What You Should Know
- Staphylococcus aureus (‘staph’) is a very common bacterium which can live in people’s noses or on their skin. It is a common cause of skin lesions, including pimples and boils, and can sometimes lead to more serious infections in the skin or other body sites.
- Some staph infections are harder to treat because the bacterium has become resistant to antibiotics typically used to treat these infections. These resistant infections may be referred to as MRSA, or methicillin-resistant Staphylococcus aureus.
- In the past, MRSA infections were mostly seen in hospitals. Now they are prevalent in community settings, too. Because the occurrence of these infections in community settings is relatively new, some people become alarmed when they hear about them.
- The key measures that can be taken to prevent MRSA infections are to practice good handwashing and good wound care. In addition, avoid sharing razors, towels, or other objects that could pass bacteria from one person’s skin to another’s.
- If you think you have an infected wound, you should see a medical care provider. MRSA can be diagnosed only through a laboratory test.
- MRSA infections can be treated. Treatment depends on the site and severity of the infection. Not all infections require oral antibiotics.
- MRSA is preventable and treatable.
Control of MRSA in Athletic Teams
- All draining wounds must be covered with clean, dry bandages during practices and games. Bandages should be disposed of properly. If the draining cannot be contained, the player should be excused from activities.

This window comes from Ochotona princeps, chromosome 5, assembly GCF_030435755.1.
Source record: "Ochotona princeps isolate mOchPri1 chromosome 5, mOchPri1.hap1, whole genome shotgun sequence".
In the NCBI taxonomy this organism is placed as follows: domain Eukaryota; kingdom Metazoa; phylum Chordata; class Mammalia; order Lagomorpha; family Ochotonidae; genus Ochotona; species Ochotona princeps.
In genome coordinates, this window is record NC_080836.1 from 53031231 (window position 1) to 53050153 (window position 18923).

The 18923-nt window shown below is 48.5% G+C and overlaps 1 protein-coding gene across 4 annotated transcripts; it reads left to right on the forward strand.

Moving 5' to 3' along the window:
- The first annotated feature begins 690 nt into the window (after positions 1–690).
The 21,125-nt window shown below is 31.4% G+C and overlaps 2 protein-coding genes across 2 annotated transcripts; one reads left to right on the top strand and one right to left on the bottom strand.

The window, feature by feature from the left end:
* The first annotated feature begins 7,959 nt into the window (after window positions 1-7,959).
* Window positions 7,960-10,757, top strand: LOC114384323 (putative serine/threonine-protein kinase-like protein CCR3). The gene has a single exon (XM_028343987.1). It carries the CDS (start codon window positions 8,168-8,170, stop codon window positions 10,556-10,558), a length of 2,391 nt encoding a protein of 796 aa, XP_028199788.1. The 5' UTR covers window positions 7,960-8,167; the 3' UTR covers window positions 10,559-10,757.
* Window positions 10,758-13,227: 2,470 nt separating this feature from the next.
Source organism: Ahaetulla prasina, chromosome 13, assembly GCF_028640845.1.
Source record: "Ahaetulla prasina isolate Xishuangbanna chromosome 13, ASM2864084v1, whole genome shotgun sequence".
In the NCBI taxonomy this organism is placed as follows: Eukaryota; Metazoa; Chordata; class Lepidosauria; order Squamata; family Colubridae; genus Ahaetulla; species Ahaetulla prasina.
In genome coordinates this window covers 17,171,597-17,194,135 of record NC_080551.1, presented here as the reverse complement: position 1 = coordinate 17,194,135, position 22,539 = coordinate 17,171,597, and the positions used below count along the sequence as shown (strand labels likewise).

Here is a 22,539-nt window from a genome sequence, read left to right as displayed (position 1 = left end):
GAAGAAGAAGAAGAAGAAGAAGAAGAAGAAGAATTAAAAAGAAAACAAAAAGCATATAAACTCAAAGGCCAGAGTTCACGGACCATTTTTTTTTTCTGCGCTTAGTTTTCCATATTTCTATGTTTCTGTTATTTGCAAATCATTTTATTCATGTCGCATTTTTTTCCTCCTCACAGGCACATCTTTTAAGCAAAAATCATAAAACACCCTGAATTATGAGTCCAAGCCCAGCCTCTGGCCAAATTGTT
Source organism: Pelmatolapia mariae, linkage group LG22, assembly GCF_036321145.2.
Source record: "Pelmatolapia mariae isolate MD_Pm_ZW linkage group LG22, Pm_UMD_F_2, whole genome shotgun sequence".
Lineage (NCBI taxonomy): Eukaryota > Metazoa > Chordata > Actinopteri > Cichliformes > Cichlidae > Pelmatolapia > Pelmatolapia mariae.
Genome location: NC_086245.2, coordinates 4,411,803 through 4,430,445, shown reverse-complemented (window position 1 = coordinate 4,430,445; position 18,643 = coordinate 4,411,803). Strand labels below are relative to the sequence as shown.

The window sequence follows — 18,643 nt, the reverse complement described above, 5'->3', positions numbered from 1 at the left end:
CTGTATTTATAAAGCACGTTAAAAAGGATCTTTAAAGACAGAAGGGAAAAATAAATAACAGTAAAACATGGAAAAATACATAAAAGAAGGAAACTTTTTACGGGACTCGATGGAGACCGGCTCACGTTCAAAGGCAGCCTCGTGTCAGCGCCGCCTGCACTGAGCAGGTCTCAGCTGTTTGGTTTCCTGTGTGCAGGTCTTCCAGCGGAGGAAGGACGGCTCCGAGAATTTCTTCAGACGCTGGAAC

- Hands should be washed before eating and after toileting, coughing, changing bandages, and after practices or exercising. Soap and water should be used. If they are not available and hands are not visibly soiled, alcohol-based hand sanitizers may be used.
- Disinfect mats, benches, and other surfaces that might have skin contact after each game or practice or when they become contaminated. Disinfect equipment after use with an EPA-registered cleaner or bleach solution (1 part bleach to 9 parts water).
- Do not allow sharing of any equipment, uniforms, or towels. Assign equipment and uniforms to one individual for the whole season. Wash uniforms and towels after each use with detergent in hot water.
- Keep track of skin lesions among team members. Be on the lookout for draining wounds and encourage people with such wounds to seek medical care. Consult with your local health department for further guidance.